Bone involvement in ISM, SSM, SM-AHNMD and ASM: More literature review (part 3)

A 2009 paper looked at prognosis of 157 ISM patients (Escribano 2009). 27% had bone involvement, with 18% patients having osteoporosis, 6% having diffuse bone sclerosis, 4% having patchy bone sclerosis 2% having small osteolysis and 3% having pathological fracture.

A 2012 paper (van der Veer 2012) assessed the frequency of osteoporosis and osteoporotic fractures in a group of 157 ISM patients. They found 28% had osteoporosis, with 27% having osteoporosis of the lumbar spine and 1% having osteoporosis of the hip. 4% had evidence of osteosclerosis.

43% of patients under 50 years old had had at least one fracture (osteoporotic or not) and 61% of patients over 50 years old had had at least one fracture. 27% of patients had one or more vertebral fractures and 21% had non-vertebral, osteoporotic fractures. 23% of male patients under 50 had osteoporosis as well as 38% over 50. 12% of women under 50 had osteoporosis as well as 33% over 50. In total, 37% had osteoporotic fractures. In the group with comorbidities that might cause osteoporosis or fractures, 49% had osteoporotic fractures and 37% had osteoporosis. 59% ISM patients without UP had osteoporotic fractures compared to 28% with UP.

A 2013 paper (Matito 2013) looked at the association of baseline serum tryptase with disease features, including progression to SSM or ASM. 74 patients with ISM were included in the study and were followed for at least 48 months. None of them received cytoreductive therapy. Patients with an increased serum baseline tryptase slope and those without significant tryptase increase had similar prevalence of osteoporosis, patchy bone sclerosis and diffuse bone sclerosis at both presentation and end of study. However, the group with increased serum baseline tryptase was more likely to develop diffuse bone sclerosis in the time span between the beginning of the study and the end of the study (13% vs 2% without significant tryptase increase).

Among the group with low serum baseline tryptase increase, 9% had osteoporosis at the start, and 14% at the end; 5% had patchy osteosclerosis at the end; 2% had diffuse bone sclerosis at the end. None in this group progressed to SSM or ASM.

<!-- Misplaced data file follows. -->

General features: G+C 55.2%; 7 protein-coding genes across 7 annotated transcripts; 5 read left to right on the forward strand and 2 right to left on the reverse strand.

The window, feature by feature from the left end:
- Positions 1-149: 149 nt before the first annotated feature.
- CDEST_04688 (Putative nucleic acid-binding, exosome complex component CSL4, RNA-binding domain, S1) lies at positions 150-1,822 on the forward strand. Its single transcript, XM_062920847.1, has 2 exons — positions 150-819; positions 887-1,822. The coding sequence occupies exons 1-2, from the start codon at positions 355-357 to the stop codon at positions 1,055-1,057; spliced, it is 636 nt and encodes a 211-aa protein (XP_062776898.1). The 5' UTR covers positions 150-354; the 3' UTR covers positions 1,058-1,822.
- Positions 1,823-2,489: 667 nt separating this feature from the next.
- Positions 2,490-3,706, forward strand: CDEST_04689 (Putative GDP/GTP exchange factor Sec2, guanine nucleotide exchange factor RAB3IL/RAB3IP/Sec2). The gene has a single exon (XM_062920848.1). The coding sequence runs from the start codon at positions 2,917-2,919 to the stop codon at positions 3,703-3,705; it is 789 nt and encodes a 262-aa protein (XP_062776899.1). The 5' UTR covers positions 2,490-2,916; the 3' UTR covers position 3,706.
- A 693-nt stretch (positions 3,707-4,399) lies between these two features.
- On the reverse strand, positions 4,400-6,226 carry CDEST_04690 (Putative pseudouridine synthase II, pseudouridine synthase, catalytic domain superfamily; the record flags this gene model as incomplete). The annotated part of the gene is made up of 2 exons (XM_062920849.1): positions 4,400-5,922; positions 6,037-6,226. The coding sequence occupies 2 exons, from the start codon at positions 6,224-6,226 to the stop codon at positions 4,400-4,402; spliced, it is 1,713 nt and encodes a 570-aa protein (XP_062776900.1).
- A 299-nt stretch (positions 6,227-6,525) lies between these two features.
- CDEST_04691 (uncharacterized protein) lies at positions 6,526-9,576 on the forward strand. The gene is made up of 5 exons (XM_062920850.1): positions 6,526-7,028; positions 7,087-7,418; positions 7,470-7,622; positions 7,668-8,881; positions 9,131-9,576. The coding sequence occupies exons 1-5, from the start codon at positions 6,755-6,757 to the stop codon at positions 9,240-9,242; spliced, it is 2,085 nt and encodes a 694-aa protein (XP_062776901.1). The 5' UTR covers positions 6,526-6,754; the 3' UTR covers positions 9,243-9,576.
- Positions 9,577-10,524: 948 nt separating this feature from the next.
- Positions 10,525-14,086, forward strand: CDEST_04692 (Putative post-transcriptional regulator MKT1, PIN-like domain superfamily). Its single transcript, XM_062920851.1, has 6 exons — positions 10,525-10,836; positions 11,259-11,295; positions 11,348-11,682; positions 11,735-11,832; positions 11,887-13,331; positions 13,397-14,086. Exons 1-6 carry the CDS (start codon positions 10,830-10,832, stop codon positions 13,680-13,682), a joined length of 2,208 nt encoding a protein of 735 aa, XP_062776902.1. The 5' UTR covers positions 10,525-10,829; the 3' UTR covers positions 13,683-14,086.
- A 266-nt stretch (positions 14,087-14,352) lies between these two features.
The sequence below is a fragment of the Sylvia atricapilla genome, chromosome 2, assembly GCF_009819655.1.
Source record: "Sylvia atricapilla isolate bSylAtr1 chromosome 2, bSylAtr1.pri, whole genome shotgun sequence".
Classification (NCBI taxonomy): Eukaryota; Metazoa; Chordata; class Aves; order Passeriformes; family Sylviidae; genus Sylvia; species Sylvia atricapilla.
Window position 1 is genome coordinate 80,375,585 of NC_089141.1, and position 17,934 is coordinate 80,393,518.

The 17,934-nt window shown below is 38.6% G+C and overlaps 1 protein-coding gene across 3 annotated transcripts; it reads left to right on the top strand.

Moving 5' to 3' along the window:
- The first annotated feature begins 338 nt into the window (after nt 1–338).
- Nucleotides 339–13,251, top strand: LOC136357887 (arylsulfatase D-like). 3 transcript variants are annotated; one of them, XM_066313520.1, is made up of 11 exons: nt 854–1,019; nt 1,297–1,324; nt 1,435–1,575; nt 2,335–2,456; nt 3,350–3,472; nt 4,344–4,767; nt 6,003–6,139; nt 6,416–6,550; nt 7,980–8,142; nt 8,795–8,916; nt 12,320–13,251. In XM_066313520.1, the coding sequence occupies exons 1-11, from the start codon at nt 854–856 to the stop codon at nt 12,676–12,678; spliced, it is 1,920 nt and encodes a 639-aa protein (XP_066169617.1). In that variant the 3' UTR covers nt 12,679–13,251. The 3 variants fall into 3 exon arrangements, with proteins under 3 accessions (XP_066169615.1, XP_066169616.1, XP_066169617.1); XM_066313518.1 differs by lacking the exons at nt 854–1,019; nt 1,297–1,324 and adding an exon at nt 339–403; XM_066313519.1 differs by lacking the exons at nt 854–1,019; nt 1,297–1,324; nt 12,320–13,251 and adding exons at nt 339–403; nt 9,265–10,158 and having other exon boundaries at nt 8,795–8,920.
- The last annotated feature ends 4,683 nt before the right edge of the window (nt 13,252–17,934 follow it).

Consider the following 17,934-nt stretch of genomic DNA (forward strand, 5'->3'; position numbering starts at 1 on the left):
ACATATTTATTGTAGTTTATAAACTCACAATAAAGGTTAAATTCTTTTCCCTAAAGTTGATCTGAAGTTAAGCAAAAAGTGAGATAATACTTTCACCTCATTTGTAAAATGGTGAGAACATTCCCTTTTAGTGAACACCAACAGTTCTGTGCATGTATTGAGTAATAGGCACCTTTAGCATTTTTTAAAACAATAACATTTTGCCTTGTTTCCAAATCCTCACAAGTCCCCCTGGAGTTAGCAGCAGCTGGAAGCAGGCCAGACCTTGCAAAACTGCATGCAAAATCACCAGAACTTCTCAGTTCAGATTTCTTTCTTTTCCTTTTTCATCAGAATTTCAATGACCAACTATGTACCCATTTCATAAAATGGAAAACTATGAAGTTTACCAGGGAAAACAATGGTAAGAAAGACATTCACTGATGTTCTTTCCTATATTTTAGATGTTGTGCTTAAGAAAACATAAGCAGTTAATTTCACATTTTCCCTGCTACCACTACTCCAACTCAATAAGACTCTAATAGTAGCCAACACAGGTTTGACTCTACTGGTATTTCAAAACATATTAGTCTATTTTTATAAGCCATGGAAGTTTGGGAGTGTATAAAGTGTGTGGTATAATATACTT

Among the group with high serum baseline tryptase increase, 10% had osteoporosis at the start, and 16% at the end; 6% had patchy osteosclerosis at the end; 13% had diffuse bone sclerosis at the end. 13% progressed to SSM and 6% to ASM.

Four patients in this study progressed to SSM after the start of the study, in a time ranging from 8-85 months. All had serum baseline tryptase of at least 200 ng/ml and had increased serum baseline tryptase slope. They also had D816V CKIT mutation in cells other than mast cells. Two of these patients progressed to ASM. Both of these patients had diffuse bone sclerosis and swelling of both the liver and spleen. The authors of this paper recommend special attention to the development of hepatomegaly and splenomegaly and diffuse bone sclerosis.

 

References:

Maurizio Rossini, et al. Bone mineral density, bone turnover markers and fractures in patients with indolent systemic mastocytosis. Bone 49 (2011) 880–885.

Theoharides TC, Boucher W, Spear K. Serum interleukin-6 reflects disease severity and osteoporosis in mastocytosis patients. Int Arch Allergy Immunol 2002;128: 344–50.

Dobigny C, Saffar JL. H1 and H2 histamine receptors modulate osteoclastic resorption by different pathways: evidence obtained by using receptor antagonists in a rat synchronized resorption model. J Cell Physiol. 1997 Oct;173(1):10-8.

Barete S, Assous N, de Gennes C, Granpeix C, Feger F, Palmerini F, et al. Systemic mastocytosis and bone involvement in a cohort of 75 patients. Ann Rheum Dis 2010;69:1838–41.

Nicolas Guillaume, et al. Bone Complications of Mastocytosis: A Link between Clinical and Biological Characteristics. The American Journal of Medicine (2013) 126, 75.e1-75.e7

van der Veer, W. van der Goot, J. G. R. de Monchy, H. C. Kluin-Nelemans & J. J. van Doormaal. High prevalence of fractures and osteoporosis in patients with indolent systemic mastocytosis. Allergy 67 (2012) 431–438.

Kushnir-Sukhov NM, Brittain E, Reynolds JC, Akin C, Metcalfe DD. Elevated tryptase levels are associated with greater bone density in a cohort of patients with mastocytosis. Int Arch Allergy Immunol. 2006;139(3):265-70. Epub 2006 Jan 30.

Matito A, Morgado JM, Álvarez-Twose I, Laura Sánchez-Muñoz, Pedreira CE, et al. (2013) Serum Tryptase Monitoring in Indolent Systemic Mastocytosis: Association with Disease Features and Patient Outcome. PLoS ONE 8(10): e76116. doi:10.1371/journal.pone.0076116

Escribano L, A lvarez-Twose I, Sanchez-Munoz L, Garcia-Montero A, Nunez R, Almeida J et al. Prognosis in adult indolent systemic mastocytosis: a long-term study of the Spanish network on mastocytosis in a series of 145 patients. J Allergy Clin Immunol 2009;124:514–521.

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